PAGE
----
Duxbury (Massachusetts) High School's football team is under investigation for perpetuating anti-Semitism by using terms related to Jewish people and the Holocaust as play calls during games.
"As our investigation continues to unfold, it has become clear that members of the Duxbury High School football team did in fact use anti-Semitic and potentially other inappropriate and derogatory language," superintendent John Antonucci said in a statement. "We have been in touch with many members of the community, parents, and the Anti-Defamation League regarding the seriousness of the allegations. We are continuing our investigation and will have further comment at a later time."
"Auschwitz," "Rabbi" and "Dreidel" were among the words used for audibles by the football team, per New England's Anti-Defamation League (h/t Analis Bailey of USA Today).
"We are shocked and offended at these allegations of anti-Semitism and we call for a full-scale independent investigation," ADL New England regional director Robert Trestan said in a statement, per Bailey. "It is deeply hurtful to the Jewish community to learn that plays on the field were connected to the Holocaust and Judaism. There are indications of a systemic failure both on and off the field. We are working with Duxbury officials as this investigation proceeds."
Auschwitz was a death camp operated in Nazi Germany-occupied Poland during the Holocaust. More than 1.1 million of the 1.3 million people imprisoned at the camp were killed, including nearly 1 million Jewish people. Playing with a dreidel, a four-sided top, is a tradition that takes place during Hanukkah. A Rabbi is a spiritual leader in the Jewish religion.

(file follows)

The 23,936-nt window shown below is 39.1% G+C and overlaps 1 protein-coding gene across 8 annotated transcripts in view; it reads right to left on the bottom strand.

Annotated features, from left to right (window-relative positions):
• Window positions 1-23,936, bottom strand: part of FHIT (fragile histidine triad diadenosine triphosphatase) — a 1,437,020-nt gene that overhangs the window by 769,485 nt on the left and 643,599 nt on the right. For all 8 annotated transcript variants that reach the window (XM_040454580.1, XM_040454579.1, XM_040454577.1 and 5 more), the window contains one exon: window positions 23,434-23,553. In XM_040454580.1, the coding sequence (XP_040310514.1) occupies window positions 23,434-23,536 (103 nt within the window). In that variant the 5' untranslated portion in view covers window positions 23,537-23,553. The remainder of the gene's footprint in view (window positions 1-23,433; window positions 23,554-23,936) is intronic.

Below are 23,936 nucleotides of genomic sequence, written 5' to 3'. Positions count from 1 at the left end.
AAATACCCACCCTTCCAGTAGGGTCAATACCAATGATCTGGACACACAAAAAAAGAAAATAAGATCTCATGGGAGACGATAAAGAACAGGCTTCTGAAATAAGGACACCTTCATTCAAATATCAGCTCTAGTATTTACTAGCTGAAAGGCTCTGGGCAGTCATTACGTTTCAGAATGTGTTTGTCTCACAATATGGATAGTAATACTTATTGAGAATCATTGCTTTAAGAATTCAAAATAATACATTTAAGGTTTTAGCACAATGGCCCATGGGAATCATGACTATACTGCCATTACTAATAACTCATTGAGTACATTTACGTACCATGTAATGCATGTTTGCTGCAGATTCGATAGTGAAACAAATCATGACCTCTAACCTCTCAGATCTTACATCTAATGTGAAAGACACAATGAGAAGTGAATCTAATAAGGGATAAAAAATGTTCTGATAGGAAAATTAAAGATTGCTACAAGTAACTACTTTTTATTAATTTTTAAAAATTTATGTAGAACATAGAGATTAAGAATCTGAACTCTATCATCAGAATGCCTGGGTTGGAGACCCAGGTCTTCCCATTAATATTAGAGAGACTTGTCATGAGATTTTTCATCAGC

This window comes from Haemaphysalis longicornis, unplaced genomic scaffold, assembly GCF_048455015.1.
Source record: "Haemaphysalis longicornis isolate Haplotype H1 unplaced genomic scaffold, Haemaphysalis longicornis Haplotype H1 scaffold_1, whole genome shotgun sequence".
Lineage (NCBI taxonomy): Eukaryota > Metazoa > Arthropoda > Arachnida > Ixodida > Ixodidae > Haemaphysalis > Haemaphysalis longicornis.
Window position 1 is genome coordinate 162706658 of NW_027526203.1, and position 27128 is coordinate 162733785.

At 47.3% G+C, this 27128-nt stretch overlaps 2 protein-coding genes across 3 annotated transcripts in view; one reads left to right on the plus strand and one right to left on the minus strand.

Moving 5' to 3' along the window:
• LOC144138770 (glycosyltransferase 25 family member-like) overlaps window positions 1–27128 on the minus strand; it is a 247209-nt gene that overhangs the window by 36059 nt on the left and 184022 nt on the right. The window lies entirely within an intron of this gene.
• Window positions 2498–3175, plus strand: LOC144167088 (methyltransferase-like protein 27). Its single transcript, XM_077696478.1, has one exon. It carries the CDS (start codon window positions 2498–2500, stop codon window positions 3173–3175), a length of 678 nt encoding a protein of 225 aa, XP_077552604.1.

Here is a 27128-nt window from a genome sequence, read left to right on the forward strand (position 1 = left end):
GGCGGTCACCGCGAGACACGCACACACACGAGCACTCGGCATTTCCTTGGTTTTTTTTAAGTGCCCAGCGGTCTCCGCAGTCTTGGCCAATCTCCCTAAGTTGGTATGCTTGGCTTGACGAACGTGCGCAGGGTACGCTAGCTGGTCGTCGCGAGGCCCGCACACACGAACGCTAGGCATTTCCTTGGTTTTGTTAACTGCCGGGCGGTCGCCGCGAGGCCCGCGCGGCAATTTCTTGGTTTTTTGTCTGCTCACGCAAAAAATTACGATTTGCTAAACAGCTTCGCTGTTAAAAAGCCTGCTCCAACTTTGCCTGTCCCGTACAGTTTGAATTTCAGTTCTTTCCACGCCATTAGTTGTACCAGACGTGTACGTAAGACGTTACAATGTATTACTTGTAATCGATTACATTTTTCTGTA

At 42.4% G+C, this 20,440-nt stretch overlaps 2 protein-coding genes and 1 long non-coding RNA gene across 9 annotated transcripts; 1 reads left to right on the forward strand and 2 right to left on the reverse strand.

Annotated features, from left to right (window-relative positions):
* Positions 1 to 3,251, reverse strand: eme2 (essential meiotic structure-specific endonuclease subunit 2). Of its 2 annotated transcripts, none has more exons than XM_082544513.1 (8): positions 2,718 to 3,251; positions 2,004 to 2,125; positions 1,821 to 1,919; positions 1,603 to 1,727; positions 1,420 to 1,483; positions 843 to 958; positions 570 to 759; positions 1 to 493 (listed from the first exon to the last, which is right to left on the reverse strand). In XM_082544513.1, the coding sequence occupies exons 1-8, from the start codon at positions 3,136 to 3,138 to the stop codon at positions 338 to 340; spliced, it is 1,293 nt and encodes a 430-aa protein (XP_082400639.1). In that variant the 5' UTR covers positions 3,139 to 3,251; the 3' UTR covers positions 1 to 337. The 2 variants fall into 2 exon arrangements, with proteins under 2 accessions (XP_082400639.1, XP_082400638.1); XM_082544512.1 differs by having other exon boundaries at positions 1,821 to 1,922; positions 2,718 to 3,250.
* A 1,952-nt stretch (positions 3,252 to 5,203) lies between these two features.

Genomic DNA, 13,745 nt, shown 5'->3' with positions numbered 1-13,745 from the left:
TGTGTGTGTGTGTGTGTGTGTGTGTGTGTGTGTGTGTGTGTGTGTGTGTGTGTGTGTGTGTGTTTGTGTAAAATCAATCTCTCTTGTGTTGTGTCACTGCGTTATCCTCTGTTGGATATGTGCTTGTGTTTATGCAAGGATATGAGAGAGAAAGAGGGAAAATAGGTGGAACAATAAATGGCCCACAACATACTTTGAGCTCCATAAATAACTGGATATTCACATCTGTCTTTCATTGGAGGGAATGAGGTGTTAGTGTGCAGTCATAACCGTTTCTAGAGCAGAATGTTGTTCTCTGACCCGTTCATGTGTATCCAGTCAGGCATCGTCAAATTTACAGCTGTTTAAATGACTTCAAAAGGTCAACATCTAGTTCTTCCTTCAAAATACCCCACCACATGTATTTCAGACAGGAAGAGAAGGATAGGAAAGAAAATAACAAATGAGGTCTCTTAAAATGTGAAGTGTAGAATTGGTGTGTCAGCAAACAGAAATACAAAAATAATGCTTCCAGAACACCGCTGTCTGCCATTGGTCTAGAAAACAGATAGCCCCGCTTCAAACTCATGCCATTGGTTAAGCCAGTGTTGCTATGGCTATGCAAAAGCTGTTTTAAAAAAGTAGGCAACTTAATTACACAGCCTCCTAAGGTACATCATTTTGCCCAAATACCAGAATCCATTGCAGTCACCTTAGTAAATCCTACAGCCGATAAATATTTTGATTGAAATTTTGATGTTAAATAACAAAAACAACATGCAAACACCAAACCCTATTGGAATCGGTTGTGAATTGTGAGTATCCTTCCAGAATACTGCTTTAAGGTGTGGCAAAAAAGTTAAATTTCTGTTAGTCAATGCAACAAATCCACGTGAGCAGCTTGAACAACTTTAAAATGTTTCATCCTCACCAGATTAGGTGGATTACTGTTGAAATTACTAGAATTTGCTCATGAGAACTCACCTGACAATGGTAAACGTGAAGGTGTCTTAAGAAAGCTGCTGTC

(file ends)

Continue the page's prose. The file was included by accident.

Bailey reported Dansbury used the anti-Semitic audibles during a March 12 game against Plymouth North High School. Head coach Dave Maimaron has been removed from his position amid the investigation.
"On behalf of the staff and players of the Duxbury High School football team, I want to extend my apology for the insensitive, crass and inappropriate language used in the game on March 12th," Maimaron said. "Using the term was careless, unnecessary and most importantly hurtful on its face—inexcusable."
The team's use of the anti-Semitic language comes at a time when anti-Semitism is spiking in the United States. After decreasing over the previous 15 years, anti-Semitic hate and violence began to increase in 2016, per the Anti-Defamation League. In 2019, the ADL recorded the highest number of anti-Semitic acts in one year (2,107) since it began tracking them in 1979, and anti-Semitic hate crimes increased by 14 percent.
Per the American Jewish Committee, the 2019 FBI Hate Crimes Statistics Report found that 60 percent of religious hate crimes were committed against Jewish people, despite making up less than 2 percent of the population. Anti-Semitic acts also go underreported—a survey completed by the AJC in 2020 found that 76 percent of respondents didn't report the anti-Semitism they experienced.